Last night, St. Louis Rams fans were engrossed in the second half of their team’s game against the San Francisco 49ers, when a giant banner dropped over a scoreboard, reading: “Rams fans know on and off the field black lives matter.” This marked a new tactic amid the weeks and months of protests that have continued virtually uninterrupted since the death of unarmed teenager Mike Brown at the hands of police officer Darren Wilson, who still hasn’t been charged (a grand jury is hearing the case).
Later, protesters marched through the stadium’s upper decks, hands up, in the signature “don’t shoot” symbolic gesture that has become a hallmark of the demonstrations in the area since Browns’ tragic killing.
While Americans tend to frown any form of protest that interrupts, well, anything, but particularly their precious mass entertainment, kudos are due to the savvy banner-dropping protesters. Theirs was an effective and important move, and a timely reminder that this story is far from over. Since the massive influx of news cameras into the streets of Ferguson this summer and those hot nights of tear-gas and baton-wielding riot cops, protests have continued daily without the eyes of the world fixed on their situation. And protesters taking part in the new actions of “Ferguson October” continue to be harassed and threatened. In fact, a recent ruling found earlier treatment of Ferguson protesters unconstitutional.
This lapse in major media interest continued, for the most part, even though another young man, Vonderrit Myers, was killed by an off-duty officer in another St. Louis neighborhood, prompting more vigils, standoffs, and unease. Young people of color in the streets have said that they feel threatened by the police constantly, and that awful incidents like these only confirm their fears. They are eager for real change and action, which is why they are using direct action tactics, like the banner drop and various occupations and traffic-blocking moves. “I have spent more time in jail than Darren Wilson, and it’s ridiculous. We are sick of it,” protester Alexis Templeton told Democracy Now! “We are tired, and we want St. Louis to know, in front of this Arch, that we aren’t going anywhere until you stop killing us. You will stop killing us. And we mean that.”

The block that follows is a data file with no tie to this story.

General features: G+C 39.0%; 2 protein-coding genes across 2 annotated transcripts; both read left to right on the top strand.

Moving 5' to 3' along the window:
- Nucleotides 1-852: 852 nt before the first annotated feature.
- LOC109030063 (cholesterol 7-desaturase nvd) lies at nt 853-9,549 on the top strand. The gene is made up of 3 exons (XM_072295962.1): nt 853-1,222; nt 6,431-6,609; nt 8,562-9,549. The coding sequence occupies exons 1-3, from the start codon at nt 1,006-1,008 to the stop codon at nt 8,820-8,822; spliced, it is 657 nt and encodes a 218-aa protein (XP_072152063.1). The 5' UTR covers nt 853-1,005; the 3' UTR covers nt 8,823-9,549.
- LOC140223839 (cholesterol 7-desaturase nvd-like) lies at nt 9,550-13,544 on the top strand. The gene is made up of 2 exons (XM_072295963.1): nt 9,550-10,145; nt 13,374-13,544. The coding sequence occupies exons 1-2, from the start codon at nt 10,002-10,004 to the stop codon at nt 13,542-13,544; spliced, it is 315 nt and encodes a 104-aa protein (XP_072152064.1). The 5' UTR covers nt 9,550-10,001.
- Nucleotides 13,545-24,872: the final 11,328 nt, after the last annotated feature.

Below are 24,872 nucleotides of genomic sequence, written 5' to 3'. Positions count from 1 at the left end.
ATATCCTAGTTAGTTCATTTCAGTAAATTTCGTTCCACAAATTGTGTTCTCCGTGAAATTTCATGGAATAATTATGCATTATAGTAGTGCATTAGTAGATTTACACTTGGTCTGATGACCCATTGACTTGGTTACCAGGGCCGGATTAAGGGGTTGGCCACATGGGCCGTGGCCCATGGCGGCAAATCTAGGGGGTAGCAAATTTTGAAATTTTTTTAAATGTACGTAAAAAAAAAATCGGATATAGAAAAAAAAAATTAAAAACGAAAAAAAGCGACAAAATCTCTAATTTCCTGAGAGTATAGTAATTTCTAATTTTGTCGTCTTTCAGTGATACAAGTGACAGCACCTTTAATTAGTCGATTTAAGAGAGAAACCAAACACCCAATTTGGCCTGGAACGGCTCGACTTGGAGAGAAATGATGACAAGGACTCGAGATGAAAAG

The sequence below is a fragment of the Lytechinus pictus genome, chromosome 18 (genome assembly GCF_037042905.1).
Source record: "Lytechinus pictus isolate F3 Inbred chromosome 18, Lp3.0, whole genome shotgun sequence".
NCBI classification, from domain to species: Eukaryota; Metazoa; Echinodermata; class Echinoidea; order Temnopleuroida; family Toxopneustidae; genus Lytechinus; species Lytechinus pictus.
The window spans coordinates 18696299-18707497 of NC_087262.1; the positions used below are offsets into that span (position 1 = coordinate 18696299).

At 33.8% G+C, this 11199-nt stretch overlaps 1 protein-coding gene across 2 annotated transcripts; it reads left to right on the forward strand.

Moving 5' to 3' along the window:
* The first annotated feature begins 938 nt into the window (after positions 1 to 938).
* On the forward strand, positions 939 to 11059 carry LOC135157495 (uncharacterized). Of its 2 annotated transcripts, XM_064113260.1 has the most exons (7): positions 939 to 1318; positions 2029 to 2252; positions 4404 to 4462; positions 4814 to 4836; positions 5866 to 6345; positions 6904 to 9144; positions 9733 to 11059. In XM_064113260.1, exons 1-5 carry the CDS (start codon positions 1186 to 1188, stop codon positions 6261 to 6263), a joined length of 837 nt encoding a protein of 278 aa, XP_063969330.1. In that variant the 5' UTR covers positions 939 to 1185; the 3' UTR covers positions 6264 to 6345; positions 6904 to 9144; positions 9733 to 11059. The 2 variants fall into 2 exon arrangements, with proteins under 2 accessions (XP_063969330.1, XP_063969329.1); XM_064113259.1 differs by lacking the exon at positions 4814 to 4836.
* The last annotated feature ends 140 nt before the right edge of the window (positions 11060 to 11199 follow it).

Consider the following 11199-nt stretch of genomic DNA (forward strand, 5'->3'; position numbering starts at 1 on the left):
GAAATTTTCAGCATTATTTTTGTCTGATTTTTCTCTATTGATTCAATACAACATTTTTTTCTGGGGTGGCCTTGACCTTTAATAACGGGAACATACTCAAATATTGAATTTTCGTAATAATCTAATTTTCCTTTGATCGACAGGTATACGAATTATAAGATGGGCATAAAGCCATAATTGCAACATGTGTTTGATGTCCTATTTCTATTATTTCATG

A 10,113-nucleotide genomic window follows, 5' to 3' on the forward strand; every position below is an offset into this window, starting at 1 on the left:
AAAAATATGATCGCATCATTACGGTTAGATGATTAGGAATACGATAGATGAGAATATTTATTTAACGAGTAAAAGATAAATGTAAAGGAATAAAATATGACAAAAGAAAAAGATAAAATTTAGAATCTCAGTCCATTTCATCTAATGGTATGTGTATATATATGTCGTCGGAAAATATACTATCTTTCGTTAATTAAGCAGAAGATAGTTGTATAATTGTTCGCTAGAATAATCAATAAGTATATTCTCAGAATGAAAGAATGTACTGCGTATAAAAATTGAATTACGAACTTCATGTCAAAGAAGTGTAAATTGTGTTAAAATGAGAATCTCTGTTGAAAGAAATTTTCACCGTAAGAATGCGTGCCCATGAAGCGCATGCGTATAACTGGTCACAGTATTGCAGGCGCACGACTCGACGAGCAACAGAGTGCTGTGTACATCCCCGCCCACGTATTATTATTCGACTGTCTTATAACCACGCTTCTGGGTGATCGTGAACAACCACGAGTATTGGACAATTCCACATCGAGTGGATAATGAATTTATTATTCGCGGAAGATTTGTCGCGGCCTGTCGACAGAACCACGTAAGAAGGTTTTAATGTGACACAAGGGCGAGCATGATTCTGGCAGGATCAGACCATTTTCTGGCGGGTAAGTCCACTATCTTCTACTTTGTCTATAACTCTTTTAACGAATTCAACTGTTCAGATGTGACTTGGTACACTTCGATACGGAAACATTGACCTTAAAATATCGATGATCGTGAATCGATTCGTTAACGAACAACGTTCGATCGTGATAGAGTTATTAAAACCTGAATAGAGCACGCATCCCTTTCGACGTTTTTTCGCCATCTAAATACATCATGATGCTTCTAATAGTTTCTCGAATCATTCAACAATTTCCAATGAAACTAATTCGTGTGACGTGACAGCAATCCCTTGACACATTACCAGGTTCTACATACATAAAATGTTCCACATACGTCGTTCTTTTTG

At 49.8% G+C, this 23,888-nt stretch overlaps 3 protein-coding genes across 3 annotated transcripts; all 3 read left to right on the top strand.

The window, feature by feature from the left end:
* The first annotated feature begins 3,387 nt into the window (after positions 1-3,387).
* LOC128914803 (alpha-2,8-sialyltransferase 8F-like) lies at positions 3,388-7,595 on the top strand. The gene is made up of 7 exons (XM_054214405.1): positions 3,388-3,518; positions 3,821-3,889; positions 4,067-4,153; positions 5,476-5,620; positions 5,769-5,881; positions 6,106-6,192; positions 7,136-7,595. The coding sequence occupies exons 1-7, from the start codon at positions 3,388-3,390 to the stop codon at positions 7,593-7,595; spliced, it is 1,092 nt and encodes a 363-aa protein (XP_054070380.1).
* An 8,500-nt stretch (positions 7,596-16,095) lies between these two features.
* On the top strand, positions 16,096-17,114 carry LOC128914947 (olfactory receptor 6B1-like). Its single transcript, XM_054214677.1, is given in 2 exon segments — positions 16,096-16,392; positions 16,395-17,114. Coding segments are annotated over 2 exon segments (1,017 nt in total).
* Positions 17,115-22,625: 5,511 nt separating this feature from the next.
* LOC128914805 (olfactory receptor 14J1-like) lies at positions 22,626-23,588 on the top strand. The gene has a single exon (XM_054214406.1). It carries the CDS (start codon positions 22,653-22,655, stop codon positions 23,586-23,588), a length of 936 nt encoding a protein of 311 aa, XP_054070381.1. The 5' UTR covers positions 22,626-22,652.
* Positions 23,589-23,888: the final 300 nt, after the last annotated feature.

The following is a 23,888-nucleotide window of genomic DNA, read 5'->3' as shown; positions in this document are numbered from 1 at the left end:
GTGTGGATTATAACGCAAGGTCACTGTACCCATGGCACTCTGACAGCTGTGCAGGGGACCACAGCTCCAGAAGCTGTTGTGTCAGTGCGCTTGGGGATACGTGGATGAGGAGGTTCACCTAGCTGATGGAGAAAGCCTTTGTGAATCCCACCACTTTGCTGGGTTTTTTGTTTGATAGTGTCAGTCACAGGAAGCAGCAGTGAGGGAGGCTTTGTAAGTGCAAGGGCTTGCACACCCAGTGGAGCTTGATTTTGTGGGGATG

The young people’s actions at the football stadium came the same day as Cornel West got arrested in Ferguson, after speaking to the crowd and acknowledging his generation’s failure to speak to the frustrations of the younger people. “The awakening is setting in” he said.
The return of focus to the streets of Ferguson is necessary. At least from afar it feels as though there’s a constant push-pull, as the media tries to pull away both from Ferguson itself and all the other Fergusons that exist, the massive problem of police overreach — and violence — in the lives of people of color. But these are protests that will not be quieted by inattention or oppression, nor should they be. It may be a disruption of sorts when the young people of St. Louis and Ferguson remind their neighbors, and the rest of us, that this injustice lingers in their lives, but it should be a welcome one. The idea of direct-action protests is to take tension that already exists in society, some form of daily discrimination and humiliation, and bring it to the surface so that those who would insulate themselves from the issue simply can’t. The intrepid people facing arrest daily in St. Louis and Ferguson deserve both our attention and support.